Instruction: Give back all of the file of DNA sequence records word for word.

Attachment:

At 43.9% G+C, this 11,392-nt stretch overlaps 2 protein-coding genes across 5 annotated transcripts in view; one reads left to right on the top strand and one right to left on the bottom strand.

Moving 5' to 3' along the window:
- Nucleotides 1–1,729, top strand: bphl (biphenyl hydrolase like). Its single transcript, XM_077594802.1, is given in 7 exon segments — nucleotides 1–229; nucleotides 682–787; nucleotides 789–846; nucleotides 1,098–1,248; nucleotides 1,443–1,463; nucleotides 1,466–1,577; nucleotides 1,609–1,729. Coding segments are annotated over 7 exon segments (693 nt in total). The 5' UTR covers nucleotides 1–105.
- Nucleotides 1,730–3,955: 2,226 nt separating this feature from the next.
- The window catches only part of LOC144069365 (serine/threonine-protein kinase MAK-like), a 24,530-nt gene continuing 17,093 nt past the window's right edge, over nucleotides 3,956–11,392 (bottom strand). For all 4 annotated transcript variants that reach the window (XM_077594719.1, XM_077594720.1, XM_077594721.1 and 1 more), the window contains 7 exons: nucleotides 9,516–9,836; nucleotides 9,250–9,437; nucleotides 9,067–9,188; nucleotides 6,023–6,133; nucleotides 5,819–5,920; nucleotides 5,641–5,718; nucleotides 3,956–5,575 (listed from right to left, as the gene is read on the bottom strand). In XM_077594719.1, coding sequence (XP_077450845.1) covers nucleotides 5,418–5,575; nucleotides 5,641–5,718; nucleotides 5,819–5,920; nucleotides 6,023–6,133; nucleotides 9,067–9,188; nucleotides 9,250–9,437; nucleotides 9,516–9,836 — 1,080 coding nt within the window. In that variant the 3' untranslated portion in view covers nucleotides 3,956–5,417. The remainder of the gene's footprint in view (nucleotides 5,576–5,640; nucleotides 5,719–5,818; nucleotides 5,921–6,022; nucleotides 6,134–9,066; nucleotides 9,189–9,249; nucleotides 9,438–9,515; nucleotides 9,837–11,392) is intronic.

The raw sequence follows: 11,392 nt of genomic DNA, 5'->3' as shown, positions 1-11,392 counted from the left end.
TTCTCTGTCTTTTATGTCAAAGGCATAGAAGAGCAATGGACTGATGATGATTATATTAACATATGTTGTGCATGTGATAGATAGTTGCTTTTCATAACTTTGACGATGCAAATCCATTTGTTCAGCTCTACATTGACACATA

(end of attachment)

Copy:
At 43.9% G+C, this 11,392-nt stretch overlaps 2 protein-coding genes across 5 annotated transcripts in view; one reads left to right on the top strand and one right to left on the bottom strand.

Moving 5' to 3' along the window:
- Nucleotides 1–1,729, top strand: bphl (biphenyl hydrolase like). Its single transcript, XM_077594802.1, is given in 7 exon segments — nucleotides 1–229; nucleotides 682–787; nucleotides 789–846; nucleotides 1,098–1,248; nucleotides 1,443–1,463; nucleotides 1,466–1,577; nucleotides 1,609–1,729. Coding segments are annotated over 7 exon segments (693 nt in total). The 5' UTR covers nucleotides 1–105.
- Nucleotides 1,730–3,955: 2,226 nt separating this feature from the next.
- The window catches only part of LOC144069365 (serine/threonine-protein kinase MAK-like), a 24,530-nt gene continuing 17,093 nt past the window's right edge, over nucleotides 3,956–11,392 (bottom strand). For all 4 annotated transcript variants that reach the window (XM_077594719.1, XM_077594720.1, XM_077594721.1 and 1 more), the window contains 7 exons: nucleotides 9,516–9,836; nucleotides 9,250–9,437; nucleotides 9,067–9,188; nucleotides 6,023–6,133; nucleotides 5,819–5,920; nucleotides 5,641–5,718; nucleotides 3,956–5,575 (listed from right to left, as the gene is read on the bottom strand). In XM_077594719.1, coding sequence (XP_077450845.1) covers nucleotides 5,418–5,575; nucleotides 5,641–5,718; nucleotides 5,819–5,920; nucleotides 6,023–6,133; nucleotides 9,067–9,188; nucleotides 9,250–9,437; nucleotides 9,516–9,836 — 1,080 coding nt within the window. In that variant the 3' untranslated portion in view covers nucleotides 3,956–5,417. The remainder of the gene's footprint in view (nucleotides 5,576–5,640; nucleotides 5,719–5,818; nucleotides 5,921–6,022; nucleotides 6,134–9,066; nucleotides 9,189–9,249; nucleotides 9,438–9,515; nucleotides 9,837–11,392) is intronic.

The raw sequence follows: 11,392 nt of genomic DNA, 5'->3' as shown, positions 1-11,392 counted from the left end.
TTCTCTGTCTTTTATGTCAAAGGCATAGAAGAGCAATGGACTGATGATGATTATATTAACATATGTTGTGCATGTGATAGATAGTTGCTTTTCATAACTTTGACGATGCAAATCCATTTGTTCAGCTCTACATTGACACATA